Wednesday, February 16, 2011

Obama's 2012 Budget Contains Deep Cuts But Offers Boosts To Other Programs

This week Generations United's Policy Team issued a policy alert in response to President Obama's 2012 Budget. We express disappointment that the president's budget contains cuts to valuable programs such as a $2.53 billion reduction for home-heating to poor families and cuts to community services block grants.

However, there is also much to applaud, including a proposed $1.3 billion increase for the Child Care and Development Block Grant, a suggested $866 million increase for Head Start and a suggested $350 million to create an Early Learning Challenge Fund.

The budget also contains provisions to assist older adults, including $10 million for Lifespan Respite, $192 million for National Family Caregiver Support Program, $8 million for Native American Caregiver Support, and $13 million for Aging and Disability Resource Centers.

The president's 2012 budget would allow AmeriCorps, the nation's largest national-service program, to grow to 90,000 members.

The policy alert also addresses the proposed House GOP cuts to the 2011 budget, calling it "damaging to families and children." For example, the nutrition program for Women, Infants and Children (WIC) stands to lose nearly $1.1 billion in funding. Community health services are also proposed to be cut by $1.3 billion, reducing access in care for families.

We urge you to contact your member of Congress to voice your opinion on these detrimental cuts. You can read more analysis in the full policy alert here.

Rich Robinson is Press Secretary for Generations United. You can reach him directly at

Monday, February 14, 2011

Generations United Supports the Obama Administration Social Security Principles

The White House put forward six principles for Social Security reform, none of which suggest benefit cuts of any kind. In fact, the Administration doesn’t appear to embrace any recommendations for Social Security reform from the Deficit Commission. The Commission had called for a higher retirement age and a scaling back of benefits.

Here are the six principles:

  1. Any reform should strengthen Social Security for future generations and restore long-term solvency.
  2. The Administration will oppose any measures that privatize or weaken the Social Security system.
  3. While all measures to strengthen solvency should be on the table, the Administration will not accept an approach that slashes benefits for future generations.
  4. No current beneficiaries should see their basic benefits reduced.
  5. Reform should strengthen retirement security for the most vulnerable, including low-income seniors.
  6. Reform should maintain robust disability and survivors’ benefits.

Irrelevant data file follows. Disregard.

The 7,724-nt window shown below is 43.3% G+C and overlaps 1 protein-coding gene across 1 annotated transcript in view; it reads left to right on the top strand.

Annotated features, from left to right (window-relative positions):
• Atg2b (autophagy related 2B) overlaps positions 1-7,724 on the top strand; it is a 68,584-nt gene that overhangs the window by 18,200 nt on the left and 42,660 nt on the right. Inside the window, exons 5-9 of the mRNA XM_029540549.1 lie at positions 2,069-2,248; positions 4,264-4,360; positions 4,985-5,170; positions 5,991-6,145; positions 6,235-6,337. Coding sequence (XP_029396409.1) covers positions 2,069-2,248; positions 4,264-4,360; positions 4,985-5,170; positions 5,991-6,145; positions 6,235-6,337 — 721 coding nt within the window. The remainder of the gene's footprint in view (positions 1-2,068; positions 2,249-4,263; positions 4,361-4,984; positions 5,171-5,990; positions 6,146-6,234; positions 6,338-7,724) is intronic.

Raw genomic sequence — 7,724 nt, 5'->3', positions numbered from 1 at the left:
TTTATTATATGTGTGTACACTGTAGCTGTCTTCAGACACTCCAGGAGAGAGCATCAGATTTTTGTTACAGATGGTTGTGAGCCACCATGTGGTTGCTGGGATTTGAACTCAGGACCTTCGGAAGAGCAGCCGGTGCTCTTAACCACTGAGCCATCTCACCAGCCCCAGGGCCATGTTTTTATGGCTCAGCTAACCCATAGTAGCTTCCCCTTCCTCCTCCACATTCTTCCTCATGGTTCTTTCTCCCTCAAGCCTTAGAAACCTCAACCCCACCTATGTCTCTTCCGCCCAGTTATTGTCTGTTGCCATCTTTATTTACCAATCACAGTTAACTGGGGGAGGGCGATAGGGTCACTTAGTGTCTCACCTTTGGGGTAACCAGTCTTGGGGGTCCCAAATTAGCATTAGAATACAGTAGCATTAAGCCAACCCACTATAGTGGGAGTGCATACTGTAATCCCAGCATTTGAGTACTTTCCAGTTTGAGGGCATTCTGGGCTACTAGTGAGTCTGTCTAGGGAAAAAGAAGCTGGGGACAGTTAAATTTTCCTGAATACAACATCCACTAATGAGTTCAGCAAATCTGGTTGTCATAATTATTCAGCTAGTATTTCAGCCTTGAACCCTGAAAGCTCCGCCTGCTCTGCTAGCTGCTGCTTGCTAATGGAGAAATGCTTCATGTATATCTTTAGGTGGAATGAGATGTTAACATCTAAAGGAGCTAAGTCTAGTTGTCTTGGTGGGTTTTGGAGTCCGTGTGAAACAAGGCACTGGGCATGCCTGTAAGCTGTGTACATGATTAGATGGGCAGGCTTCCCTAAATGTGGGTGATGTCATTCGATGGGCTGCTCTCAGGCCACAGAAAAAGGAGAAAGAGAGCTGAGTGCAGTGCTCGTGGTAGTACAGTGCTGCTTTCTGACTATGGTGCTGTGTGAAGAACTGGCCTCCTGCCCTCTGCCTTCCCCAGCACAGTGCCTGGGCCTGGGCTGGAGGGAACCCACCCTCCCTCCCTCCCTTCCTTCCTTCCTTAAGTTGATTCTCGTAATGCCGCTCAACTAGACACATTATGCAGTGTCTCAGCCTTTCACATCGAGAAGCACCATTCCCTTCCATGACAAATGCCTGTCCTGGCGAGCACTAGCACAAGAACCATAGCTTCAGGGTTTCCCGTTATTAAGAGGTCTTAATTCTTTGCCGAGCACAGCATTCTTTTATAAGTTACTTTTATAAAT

We encourage the White House to hold firm and protect Social Security for all generations.

Wednesday, February 09, 2011

We Welcome Two New Board Members

We're happy to announce the election of Sandra Nathan and Marla Viorst to Generations United's Board of Directors. The pair were introduced at our recent winter board meeting.

Sandra is Senior Vice President, Economic Security at the National Council on Aging. She leads NCOA's efforts to improve work force opportunities for Older Americans. She has a rich resume in human services, with two decades of leadership experience in government and social services. Most recently she served as President and CEO of the Richmond's Children's Foundation, following top positions with Santa Clara County, CA, the San Francisco Department of Aging and Adult Services and AARP. Dr. Nathan earned a Bachelor's degree in Sociology at the University of San Diego, her Master's degree in Public Administration at National University in San Diego and a Doctorate of Philosophy at International Apostolic University in Dayton, OH.

Marla Viorst is Senior Vice President at Wexler & Walker Public Policy Associates. She has more than ten years of experience working on a range of public affairs issues, such as trade and immigration, food safety and healthcare. Her knowledge and strategic council has led to the creation and execution of successful programs in a number of disciplines, including message development and dissemination, ally development, reputation management, and regulatory and legislative affairs. She earned a Bachelor's degree in English Literature from Indiana University and a Master's degree in English Literature from Northwestern University.

"Sandra and Marla bring a wealth of knowledge to Generations United's mission," said Board Chair William L. Minnix, President and CEO of LeadingAge. "Both are deeply committed to improving conditions for vulnerable populations such as our oldest and youngest."

Rich Robinson is Press Secretary for Generations United. You can reach him directly at